Advanced Computing in the Age of AI | Friday, November 26, 2021

U.S. Datacenter Upgrades Plagued by Security Concerns 

As the federal bureaucracy stumbles toward datacenter modernization primarily via consolidation and a shift to the cloud, more than two-thirds of U.S. IT operators said in a survey they are most concerned about securing their cloud infrastructure.

Moreover, the study underwritten by vendor Palo Alto Networks found that nearly half of respondents consider data security to be their biggest challenge as government datacenters are consolidated and federal agencies begin what looks to be a lengthy transition to the cloud.

Over the least five years, government networks have become magnets for breaches and attacks ranging from malware loaded onto host servers to network viruses. While 72 percent of federal IT officials gave their own agency a passing grade for security as part of datacenter modernization efforts, more then half said key security measures were missing. Those include datacenter automation tools along with mobile device and endpoint security management.

Nowhere is the security problem more acute than the Defense Department, where IT managers are struggling with the transition to the cloud. While commercial cloud vendors are expected to be able to meet DoD's security requirements for "non-sensitive data," developing an overall security architecture for the sprawling agency presents a major challenge.

Terry Halversen, DoD's acting CIO, told a recent gathering of cloud vendors and agency heads overseeing its cloud transition that he wants to avoid a situation in which vendors come up with solutions and "we have to tell them…that we've found security threats and [the proposal] is not going to work."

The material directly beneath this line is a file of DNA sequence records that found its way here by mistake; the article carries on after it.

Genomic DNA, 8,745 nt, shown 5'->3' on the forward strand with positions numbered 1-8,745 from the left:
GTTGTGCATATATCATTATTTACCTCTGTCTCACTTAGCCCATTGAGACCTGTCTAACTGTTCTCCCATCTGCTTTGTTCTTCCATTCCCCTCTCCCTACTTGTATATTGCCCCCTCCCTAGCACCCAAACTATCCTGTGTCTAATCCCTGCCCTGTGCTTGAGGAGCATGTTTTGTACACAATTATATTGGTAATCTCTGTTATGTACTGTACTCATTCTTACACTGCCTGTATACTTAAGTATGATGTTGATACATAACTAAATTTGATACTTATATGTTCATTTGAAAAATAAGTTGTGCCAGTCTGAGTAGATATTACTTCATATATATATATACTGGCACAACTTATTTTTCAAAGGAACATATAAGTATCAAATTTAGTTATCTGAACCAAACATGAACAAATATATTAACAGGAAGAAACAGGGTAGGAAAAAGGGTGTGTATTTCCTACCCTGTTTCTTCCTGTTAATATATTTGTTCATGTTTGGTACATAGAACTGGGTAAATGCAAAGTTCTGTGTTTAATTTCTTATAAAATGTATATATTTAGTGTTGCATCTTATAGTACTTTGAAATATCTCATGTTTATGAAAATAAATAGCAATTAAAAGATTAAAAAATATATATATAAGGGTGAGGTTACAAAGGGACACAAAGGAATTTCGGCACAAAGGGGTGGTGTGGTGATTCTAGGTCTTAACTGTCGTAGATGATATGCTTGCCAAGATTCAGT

"Government agencies need a platform approach to protect the heart of their network—the datacenter—while safely enabling business applications," argued Steve Hoffman, a vice president at Palo Alto Networks. "They need to be able to correlate known and new threats and take preventative action, not just detect and remediate."

As federal agencies work to meet the goals of the Federal Data Center Consolidation Initiative and complete the modernization process, 41 percent of survey respondents said integration would prove to be the top security challenge. When considering improvement areas, 70 percent have doubts about their datacenters security, the survey found.

As federal datacenters are consolidated, malware threats were identified as the biggest security threat while denial-of-service attacks were seen as posing the greatest security threat during the virtualization phase. "Unauthorized device access" was identified as the biggest security threat in the cloud migration phase, the survey found.

Halverson, the Pentagon CIO, predicted recently that cloud vendors would step up to the security challenge faced by U.S. agencies because "we're such a big market that they'll be willing to adapt their security to meet us."

Markets watchers estimate that the U.S. government cloud computing market could surpass $10 billion by 2020, with compound annual growth rates of more than 16 percent through the end of the decade.

The datacenter security report, which was compiled by government IT specialist MeriTalk, is based on an online survey of 300 U.S, IT managers in November 2014. The survey has a margin of error of plus or minus 5.62 percent.

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